Eddie George is a former Heisman Trophy winner and NFL running back who played nine seasons in the league.
Following his retirement from football in 2004, the Ohio State University alum went back to school to earn his MBA from Northwestern University’s Kellogg School of Management. Using the financial knowledge he gained as an athlete and MBA graduate, George later started his own financial management firm called Edward N. George Wealth Management in 2016.
Now, as a successful entrepreneur who knows about the value of saving and investing your money, George says he has one piece of advice for young athletes today. “Begin with the end in mind,” he tells host Andrew Hawkins on the “Kneading Dough” podcast.
George explains that young athletes starting out should ask themselves where they want to be financially, spiritually, emotionally and in terms of awards at the end of their careers. He says if your goal is to just make money, become a celebrity and be on Instagram, then it’s important to know “that will last about seven or eight years and then fizzle out.”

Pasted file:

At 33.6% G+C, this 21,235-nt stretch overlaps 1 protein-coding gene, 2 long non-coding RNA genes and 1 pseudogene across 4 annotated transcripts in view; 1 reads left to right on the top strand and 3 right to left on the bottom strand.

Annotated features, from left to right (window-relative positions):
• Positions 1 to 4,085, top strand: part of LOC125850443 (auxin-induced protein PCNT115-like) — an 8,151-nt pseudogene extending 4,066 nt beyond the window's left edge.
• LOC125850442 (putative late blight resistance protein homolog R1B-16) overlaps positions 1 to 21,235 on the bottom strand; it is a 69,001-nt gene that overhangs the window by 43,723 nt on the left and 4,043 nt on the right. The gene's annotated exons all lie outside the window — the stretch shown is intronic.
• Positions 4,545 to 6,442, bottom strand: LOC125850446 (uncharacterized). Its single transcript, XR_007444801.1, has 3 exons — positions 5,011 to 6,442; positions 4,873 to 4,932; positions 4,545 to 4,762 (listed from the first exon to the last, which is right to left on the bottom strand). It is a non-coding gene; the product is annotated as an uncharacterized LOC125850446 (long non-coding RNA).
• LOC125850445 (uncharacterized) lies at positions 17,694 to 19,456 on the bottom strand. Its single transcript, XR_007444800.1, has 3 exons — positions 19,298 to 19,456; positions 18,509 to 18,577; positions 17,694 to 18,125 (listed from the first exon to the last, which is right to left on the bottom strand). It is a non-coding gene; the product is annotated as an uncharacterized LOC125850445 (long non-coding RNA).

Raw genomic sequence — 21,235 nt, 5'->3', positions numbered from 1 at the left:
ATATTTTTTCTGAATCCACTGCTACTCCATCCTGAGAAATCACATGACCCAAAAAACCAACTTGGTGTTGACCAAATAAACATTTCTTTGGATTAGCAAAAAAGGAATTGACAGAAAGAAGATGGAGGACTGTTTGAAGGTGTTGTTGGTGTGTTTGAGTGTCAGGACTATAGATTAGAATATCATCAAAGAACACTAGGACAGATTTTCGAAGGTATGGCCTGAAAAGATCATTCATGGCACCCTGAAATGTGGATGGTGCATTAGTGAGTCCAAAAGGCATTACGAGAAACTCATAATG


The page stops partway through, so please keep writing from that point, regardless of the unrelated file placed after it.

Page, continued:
But, he says, if you come in hungry with the desire to be the best at what you do, then “that’s a 15-year career, plus multiple contracts, plus endorsements and so forth.”
“So, it’s very important how you see yourself,” he says. “On the financial side, what is your end goal? What does that look like? Is it $50 million? $20 million? $30 million? And how are you going to get there?”
For example, if your goal is to have $50 million tucked away at the end of your career, he says it’s imperative that you ask yourself early on, “Is it worth me buying $500,000 worth of jewelry here? Or taking that $500,000 and putting it towards an investment that is going to compound interest over time toward my end goal?”
New York Jets linebacker and University of Pennsylvania Wharton School alum Brandon Copeland agrees that saving and investing your money early is the key to long-term financial success. That’s why the 28-year-old, who has held off-season internships on Wall Street, saves nearly 90% of his NFL salary.
“This career can end at any moment,” he told CNBC last month. “Any money I make I’m trying to extrapolate that out for life. I’m trying to save as much as possible.”